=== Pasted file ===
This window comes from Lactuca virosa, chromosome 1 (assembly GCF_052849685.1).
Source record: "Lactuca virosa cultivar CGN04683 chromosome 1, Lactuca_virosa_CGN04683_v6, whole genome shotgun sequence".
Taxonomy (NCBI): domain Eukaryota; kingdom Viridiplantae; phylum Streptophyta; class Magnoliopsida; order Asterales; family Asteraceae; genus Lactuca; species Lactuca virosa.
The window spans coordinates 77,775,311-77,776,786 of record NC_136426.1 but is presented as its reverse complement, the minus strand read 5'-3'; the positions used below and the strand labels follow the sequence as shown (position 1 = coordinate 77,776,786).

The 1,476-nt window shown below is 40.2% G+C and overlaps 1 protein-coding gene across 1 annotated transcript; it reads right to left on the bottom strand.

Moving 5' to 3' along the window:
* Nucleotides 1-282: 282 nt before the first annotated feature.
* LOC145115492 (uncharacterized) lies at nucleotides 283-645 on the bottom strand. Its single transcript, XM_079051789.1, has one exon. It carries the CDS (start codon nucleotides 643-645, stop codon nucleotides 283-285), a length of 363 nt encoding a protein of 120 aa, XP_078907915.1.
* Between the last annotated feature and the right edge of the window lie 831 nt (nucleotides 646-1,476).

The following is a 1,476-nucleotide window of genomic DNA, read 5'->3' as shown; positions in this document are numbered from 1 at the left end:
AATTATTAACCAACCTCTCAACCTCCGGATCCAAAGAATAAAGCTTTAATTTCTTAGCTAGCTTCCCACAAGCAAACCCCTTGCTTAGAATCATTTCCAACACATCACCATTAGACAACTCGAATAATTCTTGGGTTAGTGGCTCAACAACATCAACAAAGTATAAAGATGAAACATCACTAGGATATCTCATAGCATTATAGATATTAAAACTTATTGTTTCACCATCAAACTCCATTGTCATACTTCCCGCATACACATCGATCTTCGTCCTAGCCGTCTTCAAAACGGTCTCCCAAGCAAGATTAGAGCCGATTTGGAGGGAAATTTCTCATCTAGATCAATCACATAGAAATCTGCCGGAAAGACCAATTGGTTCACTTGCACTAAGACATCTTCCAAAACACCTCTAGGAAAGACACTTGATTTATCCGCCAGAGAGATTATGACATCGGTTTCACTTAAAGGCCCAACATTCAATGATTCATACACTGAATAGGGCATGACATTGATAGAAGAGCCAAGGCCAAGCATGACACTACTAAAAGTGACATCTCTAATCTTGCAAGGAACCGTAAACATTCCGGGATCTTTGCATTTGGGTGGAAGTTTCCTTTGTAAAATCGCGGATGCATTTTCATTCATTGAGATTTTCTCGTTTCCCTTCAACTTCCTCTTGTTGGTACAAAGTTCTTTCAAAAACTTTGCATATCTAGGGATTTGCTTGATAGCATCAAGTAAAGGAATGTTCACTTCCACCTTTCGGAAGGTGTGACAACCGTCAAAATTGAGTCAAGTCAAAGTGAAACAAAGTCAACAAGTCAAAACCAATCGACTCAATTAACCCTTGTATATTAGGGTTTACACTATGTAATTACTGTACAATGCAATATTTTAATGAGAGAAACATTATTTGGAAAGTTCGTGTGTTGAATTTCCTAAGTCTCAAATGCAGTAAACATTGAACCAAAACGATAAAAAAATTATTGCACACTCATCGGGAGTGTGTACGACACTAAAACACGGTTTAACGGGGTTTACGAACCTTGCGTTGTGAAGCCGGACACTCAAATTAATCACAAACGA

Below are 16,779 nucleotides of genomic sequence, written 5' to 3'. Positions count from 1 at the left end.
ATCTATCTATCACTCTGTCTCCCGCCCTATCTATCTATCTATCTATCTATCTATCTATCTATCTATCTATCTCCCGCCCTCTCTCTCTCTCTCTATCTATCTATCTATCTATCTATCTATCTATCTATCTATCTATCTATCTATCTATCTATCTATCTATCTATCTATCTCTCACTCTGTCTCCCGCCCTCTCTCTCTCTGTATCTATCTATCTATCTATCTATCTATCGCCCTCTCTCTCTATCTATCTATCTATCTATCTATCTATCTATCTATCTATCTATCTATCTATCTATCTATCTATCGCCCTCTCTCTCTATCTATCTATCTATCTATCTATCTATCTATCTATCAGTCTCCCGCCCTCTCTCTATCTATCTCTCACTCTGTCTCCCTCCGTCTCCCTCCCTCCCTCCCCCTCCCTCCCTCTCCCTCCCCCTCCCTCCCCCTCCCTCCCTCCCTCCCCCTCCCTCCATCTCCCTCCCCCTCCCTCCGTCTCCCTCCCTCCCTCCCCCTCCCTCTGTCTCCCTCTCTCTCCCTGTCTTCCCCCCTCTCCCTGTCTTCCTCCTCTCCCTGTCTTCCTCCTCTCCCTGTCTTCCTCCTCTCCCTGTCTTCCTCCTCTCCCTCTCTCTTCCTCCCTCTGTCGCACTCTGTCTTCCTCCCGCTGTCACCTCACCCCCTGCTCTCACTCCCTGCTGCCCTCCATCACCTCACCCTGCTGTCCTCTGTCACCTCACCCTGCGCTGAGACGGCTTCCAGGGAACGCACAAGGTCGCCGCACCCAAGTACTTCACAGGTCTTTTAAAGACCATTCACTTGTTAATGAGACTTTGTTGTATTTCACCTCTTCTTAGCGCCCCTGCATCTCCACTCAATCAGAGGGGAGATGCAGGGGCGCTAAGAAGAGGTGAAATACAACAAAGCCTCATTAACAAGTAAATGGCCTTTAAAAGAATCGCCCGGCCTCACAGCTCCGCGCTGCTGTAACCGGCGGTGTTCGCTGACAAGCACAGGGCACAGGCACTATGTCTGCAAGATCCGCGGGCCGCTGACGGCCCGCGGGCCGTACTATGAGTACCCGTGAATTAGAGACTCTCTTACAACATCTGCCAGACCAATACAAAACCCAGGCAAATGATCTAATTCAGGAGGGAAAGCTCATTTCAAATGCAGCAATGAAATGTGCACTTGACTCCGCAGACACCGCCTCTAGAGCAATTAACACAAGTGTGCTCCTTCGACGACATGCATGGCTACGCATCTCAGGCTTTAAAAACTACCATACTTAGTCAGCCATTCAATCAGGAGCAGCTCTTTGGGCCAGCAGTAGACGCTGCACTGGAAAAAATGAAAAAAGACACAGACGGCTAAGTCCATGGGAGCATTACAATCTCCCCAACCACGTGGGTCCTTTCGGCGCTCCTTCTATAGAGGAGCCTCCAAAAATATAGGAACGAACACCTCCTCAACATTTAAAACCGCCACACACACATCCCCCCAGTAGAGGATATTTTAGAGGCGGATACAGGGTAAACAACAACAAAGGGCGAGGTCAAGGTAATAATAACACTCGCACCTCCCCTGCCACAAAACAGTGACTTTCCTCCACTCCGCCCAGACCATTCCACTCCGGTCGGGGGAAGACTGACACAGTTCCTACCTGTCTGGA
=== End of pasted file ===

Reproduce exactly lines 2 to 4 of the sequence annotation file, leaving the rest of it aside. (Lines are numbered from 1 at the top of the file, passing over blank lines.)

Source record: "Lactuca virosa cultivar CGN04683 chromosome 1, Lactuca_virosa_CGN04683_v6, whole genome shotgun sequence".
Taxonomy (NCBI): domain Eukaryota; kingdom Viridiplantae; phylum Streptophyta; class Magnoliopsida; order Asterales; family Asteraceae; genus Lactuca; species Lactuca virosa.
The window spans coordinates 77,775,311-77,776,786 of record NC_136426.1 but is presented as its reverse complement, the minus strand read 5'-3'; the positions used below and the strand labels follow the sequence as shown (position 1 = coordinate 77,776,786).